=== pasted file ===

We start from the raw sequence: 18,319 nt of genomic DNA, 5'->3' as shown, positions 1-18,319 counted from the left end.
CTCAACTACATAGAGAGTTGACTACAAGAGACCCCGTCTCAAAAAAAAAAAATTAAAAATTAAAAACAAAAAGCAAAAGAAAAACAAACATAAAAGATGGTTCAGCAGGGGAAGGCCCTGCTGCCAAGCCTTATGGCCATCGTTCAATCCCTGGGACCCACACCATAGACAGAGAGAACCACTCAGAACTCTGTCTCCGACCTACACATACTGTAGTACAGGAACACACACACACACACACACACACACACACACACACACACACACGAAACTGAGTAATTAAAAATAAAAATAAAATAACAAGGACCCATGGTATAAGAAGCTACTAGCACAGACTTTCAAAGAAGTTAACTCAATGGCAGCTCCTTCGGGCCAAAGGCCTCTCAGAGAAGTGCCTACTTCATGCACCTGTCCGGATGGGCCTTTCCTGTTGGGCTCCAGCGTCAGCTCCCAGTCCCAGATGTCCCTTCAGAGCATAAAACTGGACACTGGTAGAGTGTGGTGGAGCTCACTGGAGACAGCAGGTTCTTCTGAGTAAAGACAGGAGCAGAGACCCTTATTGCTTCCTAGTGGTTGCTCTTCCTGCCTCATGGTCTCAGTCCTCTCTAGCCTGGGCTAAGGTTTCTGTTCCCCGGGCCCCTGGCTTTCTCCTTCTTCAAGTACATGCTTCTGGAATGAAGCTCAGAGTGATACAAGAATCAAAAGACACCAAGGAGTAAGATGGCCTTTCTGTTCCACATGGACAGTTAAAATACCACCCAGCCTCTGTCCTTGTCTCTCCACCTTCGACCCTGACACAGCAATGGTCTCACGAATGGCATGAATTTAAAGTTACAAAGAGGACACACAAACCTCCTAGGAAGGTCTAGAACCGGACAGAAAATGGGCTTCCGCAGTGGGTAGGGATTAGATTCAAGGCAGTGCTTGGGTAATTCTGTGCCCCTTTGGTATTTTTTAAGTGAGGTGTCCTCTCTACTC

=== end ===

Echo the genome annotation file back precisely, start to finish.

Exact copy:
We start from the raw sequence: 18,319 nt of genomic DNA, 5'->3' as shown, positions 1-18,319 counted from the left end.
CTCAACTACATAGAGAGTTGACTACAAGAGACCCCGTCTCAAAAAAAAAAAATTAAAAATTAAAAACAAAAAGCAAAAGAAAAACAAACATAAAAGATGGTTCAGCAGGGGAAGGCCCTGCTGCCAAGCCTTATGGCCATCGTTCAATCCCTGGGACCCACACCATAGACAGAGAGAACCACTCAGAACTCTGTCTCCGACCTACACATACTGTAGTACAGGAACACACACACACACACACACACACACACACACACACACACACACGAAACTGAGTAATTAAAAATAAAAATAAAATAACAAGGACCCATGGTATAAGAAGCTACTAGCACAGACTTTCAAAGAAGTTAACTCAATGGCAGCTCCTTCGGGCCAAAGGCCTCTCAGAGAAGTGCCTACTTCATGCACCTGTCCGGATGGGCCTTTCCTGTTGGGCTCCAGCGTCAGCTCCCAGTCCCAGATGTCCCTTCAGAGCATAAAACTGGACACTGGTAGAGTGTGGTGGAGCTCACTGGAGACAGCAGGTTCTTCTGAGTAAAGACAGGAGCAGAGACCCTTATTGCTTCCTAGTGGTTGCTCTTCCTGCCTCATGGTCTCAGTCCTCTCTAGCCTGGGCTAAGGTTTCTGTTCCCCGGGCCCCTGGCTTTCTCCTTCTTCAAGTACATGCTTCTGGAATGAAGCTCAGAGTGATACAAGAATCAAAAGACACCAAGGAGTAAGATGGCCTTTCTGTTCCACATGGACAGTTAAAATACCACCCAGCCTCTGTCCTTGTCTCTCCACCTTCGACCCTGACACAGCAATGGTCTCACGAATGGCATGAATTTAAAGTTACAAAGAGGACACACAAACCTCCTAGGAAGGTCTAGAACCGGACAGAAAATGGGCTTCCGCAGTGGGTAGGGATTAGATTCAAGGCAGTGCTTGGGTAATTCTGTGCCCCTTTGGTATTTTTTAAGTGAGGTGTCCTCTCTACTC